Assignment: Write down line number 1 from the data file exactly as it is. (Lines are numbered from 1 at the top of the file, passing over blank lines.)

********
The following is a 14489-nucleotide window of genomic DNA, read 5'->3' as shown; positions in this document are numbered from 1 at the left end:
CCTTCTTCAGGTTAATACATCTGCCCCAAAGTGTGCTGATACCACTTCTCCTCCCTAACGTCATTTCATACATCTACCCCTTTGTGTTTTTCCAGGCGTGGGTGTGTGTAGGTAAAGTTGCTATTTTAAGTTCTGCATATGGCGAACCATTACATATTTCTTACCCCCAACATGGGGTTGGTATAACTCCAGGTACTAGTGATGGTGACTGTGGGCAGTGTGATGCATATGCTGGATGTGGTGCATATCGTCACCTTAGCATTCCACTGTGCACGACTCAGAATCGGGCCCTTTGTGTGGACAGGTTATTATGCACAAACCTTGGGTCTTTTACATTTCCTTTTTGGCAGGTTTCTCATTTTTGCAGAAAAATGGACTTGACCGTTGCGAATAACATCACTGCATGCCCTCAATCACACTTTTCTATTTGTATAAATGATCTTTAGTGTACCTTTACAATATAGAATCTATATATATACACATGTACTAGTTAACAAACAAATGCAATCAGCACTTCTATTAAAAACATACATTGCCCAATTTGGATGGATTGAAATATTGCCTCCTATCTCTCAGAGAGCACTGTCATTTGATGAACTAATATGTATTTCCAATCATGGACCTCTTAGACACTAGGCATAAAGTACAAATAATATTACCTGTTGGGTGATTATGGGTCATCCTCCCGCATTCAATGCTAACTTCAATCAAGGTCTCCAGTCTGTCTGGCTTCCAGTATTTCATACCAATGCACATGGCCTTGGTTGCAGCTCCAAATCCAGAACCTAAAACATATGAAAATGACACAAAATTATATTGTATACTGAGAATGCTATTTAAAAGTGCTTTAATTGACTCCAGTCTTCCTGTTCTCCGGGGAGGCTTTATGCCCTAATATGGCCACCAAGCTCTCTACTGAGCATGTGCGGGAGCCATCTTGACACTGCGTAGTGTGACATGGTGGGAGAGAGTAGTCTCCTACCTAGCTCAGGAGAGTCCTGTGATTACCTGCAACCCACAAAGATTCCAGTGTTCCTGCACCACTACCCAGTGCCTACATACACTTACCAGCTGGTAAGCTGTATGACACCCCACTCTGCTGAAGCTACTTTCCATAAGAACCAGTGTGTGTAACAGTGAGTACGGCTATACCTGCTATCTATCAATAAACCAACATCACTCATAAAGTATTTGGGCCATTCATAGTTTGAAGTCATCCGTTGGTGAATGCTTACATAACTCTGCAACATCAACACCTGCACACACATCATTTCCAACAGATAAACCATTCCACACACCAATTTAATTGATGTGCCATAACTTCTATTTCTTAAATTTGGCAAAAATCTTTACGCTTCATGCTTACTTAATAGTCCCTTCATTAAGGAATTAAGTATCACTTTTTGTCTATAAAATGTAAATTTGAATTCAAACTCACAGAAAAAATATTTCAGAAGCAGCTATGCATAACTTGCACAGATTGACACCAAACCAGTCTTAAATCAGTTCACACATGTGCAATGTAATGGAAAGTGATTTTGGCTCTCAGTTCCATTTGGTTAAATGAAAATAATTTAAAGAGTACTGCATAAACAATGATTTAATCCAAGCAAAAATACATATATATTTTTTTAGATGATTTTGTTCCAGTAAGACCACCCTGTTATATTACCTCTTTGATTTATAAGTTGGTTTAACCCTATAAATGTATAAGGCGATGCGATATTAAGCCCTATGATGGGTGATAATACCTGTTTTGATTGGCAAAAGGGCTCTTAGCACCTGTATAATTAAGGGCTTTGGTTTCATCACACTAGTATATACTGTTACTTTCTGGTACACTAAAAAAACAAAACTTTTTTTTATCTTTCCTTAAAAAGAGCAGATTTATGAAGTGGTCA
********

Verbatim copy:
The following is a 14489-nucleotide window of genomic DNA, read 5'->3' as shown; positions in this document are numbered from 1 at the left end: